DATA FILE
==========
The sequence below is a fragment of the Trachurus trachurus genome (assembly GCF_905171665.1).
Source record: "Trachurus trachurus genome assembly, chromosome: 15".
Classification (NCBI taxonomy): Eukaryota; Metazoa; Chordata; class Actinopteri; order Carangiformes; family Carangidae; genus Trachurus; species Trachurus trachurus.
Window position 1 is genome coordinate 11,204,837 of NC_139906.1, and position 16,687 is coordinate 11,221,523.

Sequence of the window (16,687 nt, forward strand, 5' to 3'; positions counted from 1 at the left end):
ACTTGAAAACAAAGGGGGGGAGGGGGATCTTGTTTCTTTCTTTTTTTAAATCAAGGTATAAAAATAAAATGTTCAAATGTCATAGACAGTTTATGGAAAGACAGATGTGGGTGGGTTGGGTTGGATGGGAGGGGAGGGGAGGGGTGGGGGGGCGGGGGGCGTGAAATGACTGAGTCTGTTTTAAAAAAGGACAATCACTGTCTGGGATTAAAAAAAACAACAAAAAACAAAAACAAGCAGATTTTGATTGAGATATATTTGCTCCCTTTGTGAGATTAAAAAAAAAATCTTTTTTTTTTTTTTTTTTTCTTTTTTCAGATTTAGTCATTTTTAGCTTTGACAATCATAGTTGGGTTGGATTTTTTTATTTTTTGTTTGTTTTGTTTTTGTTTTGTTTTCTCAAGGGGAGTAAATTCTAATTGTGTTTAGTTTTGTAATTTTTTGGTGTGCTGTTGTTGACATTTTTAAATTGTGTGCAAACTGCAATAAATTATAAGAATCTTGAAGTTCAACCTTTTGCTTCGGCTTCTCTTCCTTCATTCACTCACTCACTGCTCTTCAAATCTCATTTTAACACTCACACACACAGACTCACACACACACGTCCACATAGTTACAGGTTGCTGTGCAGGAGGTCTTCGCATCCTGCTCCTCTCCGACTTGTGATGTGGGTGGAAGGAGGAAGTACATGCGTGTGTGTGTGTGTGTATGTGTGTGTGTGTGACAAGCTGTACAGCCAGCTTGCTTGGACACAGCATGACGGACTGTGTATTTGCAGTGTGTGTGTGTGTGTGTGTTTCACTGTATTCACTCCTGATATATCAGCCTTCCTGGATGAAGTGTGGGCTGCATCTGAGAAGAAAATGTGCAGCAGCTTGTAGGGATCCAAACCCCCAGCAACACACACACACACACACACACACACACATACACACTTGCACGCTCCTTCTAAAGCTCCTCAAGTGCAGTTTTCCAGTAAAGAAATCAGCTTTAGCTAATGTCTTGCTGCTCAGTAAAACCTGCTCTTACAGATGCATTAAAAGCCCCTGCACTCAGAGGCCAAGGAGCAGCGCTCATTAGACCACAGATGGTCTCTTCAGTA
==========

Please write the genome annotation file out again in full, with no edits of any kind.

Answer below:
The sequence below is a fragment of the Trachurus trachurus genome (assembly GCF_905171665.1).
Source record: "Trachurus trachurus genome assembly, chromosome: 15".
Classification (NCBI taxonomy): Eukaryota; Metazoa; Chordata; class Actinopteri; order Carangiformes; family Carangidae; genus Trachurus; species Trachurus trachurus.
Window position 1 is genome coordinate 11,204,837 of NC_139906.1, and position 16,687 is coordinate 11,221,523.

Sequence of the window (16,687 nt, forward strand, 5' to 3'; positions counted from 1 at the left end):
ACTTGAAAACAAAGGGGGGGAGGGGGATCTTGTTTCTTTCTTTTTTTAAATCAAGGTATAAAAATAAAATGTTCAAATGTCATAGACAGTTTATGGAAAGACAGATGTGGGTGGGTTGGGTTGGATGGGAGGGGAGGGGAGGGGTGGGGGGGCGGGGGGCGTGAAATGACTGAGTCTGTTTTAAAAAAGGACAATCACTGTCTGGGATTAAAAAAAACAACAAAAAACAAAAACAAGCAGATTTTGATTGAGATATATTTGCTCCCTTTGTGAGATTAAAAAAAAAATCTTTTTTTTTTTTTTTTTTTCTTTTTTCAGATTTAGTCATTTTTAGCTTTGACAATCATAGTTGGGTTGGATTTTTTTATTTTTTGTTTGTTTTGTTTTTGTTTTGTTTTCTCAAGGGGAGTAAATTCTAATTGTGTTTAGTTTTGTAATTTTTTGGTGTGCTGTTGTTGACATTTTTAAATTGTGTGCAAACTGCAATAAATTATAAGAATCTTGAAGTTCAACCTTTTGCTTCGGCTTCTCTTCCTTCATTCACTCACTCACTGCTCTTCAAATCTCATTTTAACACTCACACACACAGACTCACACACACACGTCCACATAGTTACAGGTTGCTGTGCAGGAGGTCTTCGCATCCTGCTCCTCTCCGACTTGTGATGTGGGTGGAAGGAGGAAGTACATGCGTGTGTGTGTGTGTGTATGTGTGTGTGTGTGACAAGCTGTACAGCCAGCTTGCTTGGACACAGCATGACGGACTGTGTATTTGCAGTGTGTGTGTGTGTGTGTGTTTCACTGTATTCACTCCTGATATATCAGCCTTCCTGGATGAAGTGTGGGCTGCATCTGAGAAGAAAATGTGCAGCAGCTTGTAGGGATCCAAACCCCCAGCAACACACACACACACACACACACACACACATACACACTTGCACGCTCCTTCTAAAGCTCCTCAAGTGCAGTTTTCCAGTAAAGAAATCAGCTTTAGCTAATGTCTTGCTGCTCAGTAAAACCTGCTCTTACAGATGCATTAAAAGCCCCTGCACTCAGAGGCCAAGGAGCAGCGCTCATTAGACCACAGATGGTCTCTTCAGTA